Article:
Yoga nidra is a favourite for children. It should be kept short as they can relax deeply and quickly because they tend to be less tense than adults are. However, children do experience stress from home situations, peer group pressure, exam worries - even world events can worry them, so they definitely need to be able to relax.
Trataka is also another useful practice for developing concentration, memory, and for quieting the mind. Trataka can be done in a variety of ways, including using mandalas that they may have previously coloured, and simple yantras - squares, triangles, etc.
Games are always successful in a yoga class, either as ice-breakers, for induction purposes, or as a technique for developing memory and awareness. An example is 'Kim's Game' where you present the children with a tray of objects which they look at for a few minutes, then the tray is covered and they have to write down everything they can remember.
A game I learnt from one of my adult students is the 'Emotions' game. A pack of cards is made with different words on each: "I feel happy when . . .", "I feel sad when . . . ", "I feel frustrated when ..." etc. The children choose a card (if they are not happy with it they can choose another) and go on to describe an event or situation that evokes that feeling in them. It is an excellent way for children to understand and express different emotional states. Stories also go down well, and I have found some of the Indian comic books telling stories of saints, kings, gods and goddesses, the Ramayana and Mahabharata have always been well received.
Themes and topics are a good tool to plan yoga classes around - they give a focus to you and the children and can be repeated for several weeks if a success. (The golden rule in yoga with children is, "If it isn't working, drop it immediately!") These themes can range from a walk in the jungle, a visit to the zoo, the seasons, the elements, festivals like Diwali and so on. Themes can also synchronise with topics being covered in school. Equally, one can introduce yamas and niyamas and, even some of the 'ities' or SWAN theory. This will introduce children to the philosophy of yoga and may help in situations like bullying, which is common in schools.
Children learn by example; they are like sponges and if we set them good examples of behaviour they will imbibe these positive qualities and maybe bring a positive change to our societies.
Swami Satyananda has said that discipline comes from within; if we enforce it too strongly on children, it will not work. In a yoga class, for reasons of safety and effectiveness, the teacher needs to be in control. So a simple way to achieve this is to follow the guidelines of Rules, Praise, Ignore. You as the teacher set the rules, i.e. this is your mat and you stay on it unless I ask you to move. Praise the good behaviour and as much as possible ignore the bad. This I learnt from another of my adult students.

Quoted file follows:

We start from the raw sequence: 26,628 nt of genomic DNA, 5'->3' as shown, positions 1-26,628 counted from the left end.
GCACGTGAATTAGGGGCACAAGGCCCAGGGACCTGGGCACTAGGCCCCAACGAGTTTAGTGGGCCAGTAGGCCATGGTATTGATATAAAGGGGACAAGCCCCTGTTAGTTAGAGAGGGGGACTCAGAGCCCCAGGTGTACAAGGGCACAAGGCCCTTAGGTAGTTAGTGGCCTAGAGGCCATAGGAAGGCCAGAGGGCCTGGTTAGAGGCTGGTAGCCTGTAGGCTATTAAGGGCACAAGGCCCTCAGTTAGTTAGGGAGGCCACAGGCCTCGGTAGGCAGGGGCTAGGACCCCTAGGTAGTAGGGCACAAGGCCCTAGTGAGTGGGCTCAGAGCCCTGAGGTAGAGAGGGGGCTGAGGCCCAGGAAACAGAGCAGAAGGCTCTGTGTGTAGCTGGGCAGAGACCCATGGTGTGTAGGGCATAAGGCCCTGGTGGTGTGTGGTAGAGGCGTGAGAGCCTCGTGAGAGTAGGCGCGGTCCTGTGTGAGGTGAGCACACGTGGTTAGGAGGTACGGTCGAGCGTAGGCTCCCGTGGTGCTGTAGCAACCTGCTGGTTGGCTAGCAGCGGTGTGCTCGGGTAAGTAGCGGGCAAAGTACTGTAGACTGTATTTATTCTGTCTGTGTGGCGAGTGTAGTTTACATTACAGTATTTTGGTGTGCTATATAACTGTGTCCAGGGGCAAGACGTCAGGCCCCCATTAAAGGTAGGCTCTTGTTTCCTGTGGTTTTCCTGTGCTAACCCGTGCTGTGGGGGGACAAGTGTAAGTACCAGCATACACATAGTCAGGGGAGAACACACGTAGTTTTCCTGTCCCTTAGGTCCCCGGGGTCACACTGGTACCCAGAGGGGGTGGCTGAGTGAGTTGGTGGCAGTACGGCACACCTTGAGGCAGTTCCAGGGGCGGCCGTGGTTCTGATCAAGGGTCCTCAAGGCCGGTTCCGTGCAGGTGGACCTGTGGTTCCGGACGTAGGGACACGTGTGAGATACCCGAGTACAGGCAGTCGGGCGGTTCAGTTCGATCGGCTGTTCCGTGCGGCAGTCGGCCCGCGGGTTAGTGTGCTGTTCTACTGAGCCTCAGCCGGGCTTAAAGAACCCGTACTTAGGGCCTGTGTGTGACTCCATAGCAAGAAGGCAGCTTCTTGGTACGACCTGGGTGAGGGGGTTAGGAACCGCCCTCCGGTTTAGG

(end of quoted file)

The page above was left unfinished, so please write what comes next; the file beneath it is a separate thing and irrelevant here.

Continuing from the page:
Generally speaking you have to do the practices with the students, and young ones especially are too impatient to watch a demonstration - they want to get on with it. I have found that arranging the children in a circle, of which you are a part, is most helpful as no one can hide at the back and children are very good at monitoring each other. Disruptive children or those seeking attention can be usefully used as demonstrators, where they are kept busy and have all the attention they need.
It is also worth remembering that children do not necessarily want to be in the yoga class. Sometimes it is the wish of the parent, therefore I tend to offer the child the option of not joining in if they really don't want to. We have a 'time-out' corner for those occasions, a space apart from the others where a child can go to read a book, colour a mandala, or just be. If we want our children to learn respect, we have to show them respect, so the deal is that the teacher and the group respect the child's wish to not join in (for any reason). However, the child has to respect that the rest of us do want to practise, so they are to be quiet. It works!
In the West at the moment, child protection is a big issue. If you are going to teach yoga to children, it is advisable to contact your national body, i.e. in the UK NSPCC, that deals with this subject to familiarise yourself with the issues. For instance, in the UK a teacher is not allowed to touch a child on any part of the body that is covered by a swimming costume. This would affect a yoga teacher if the habit were to adjust the hips in the practice of trikonasana, for example. Generally speaking, within Satyananda Yoga we tend not to use this 'hands on ' method of teaching. Make sure you are familiar with safe practice, know any contra-indications or precautions that might be appropriate for children. Make sure they are given BEFORE the practice begins. It is advisable to have an up-to-date first aid certificate. Always check you have contact details for the parents or caretakers of each child.
If you feel ready to take up the challenge of practising yoga with children, go and do it - even if you have no experience of teaching children. Your first class will teach you plenty. Go into a local school and offer yoga classes, do it as seva, get feedback and keep notes from teachers, parents, and the children themselves. This could be really useful for future research projects.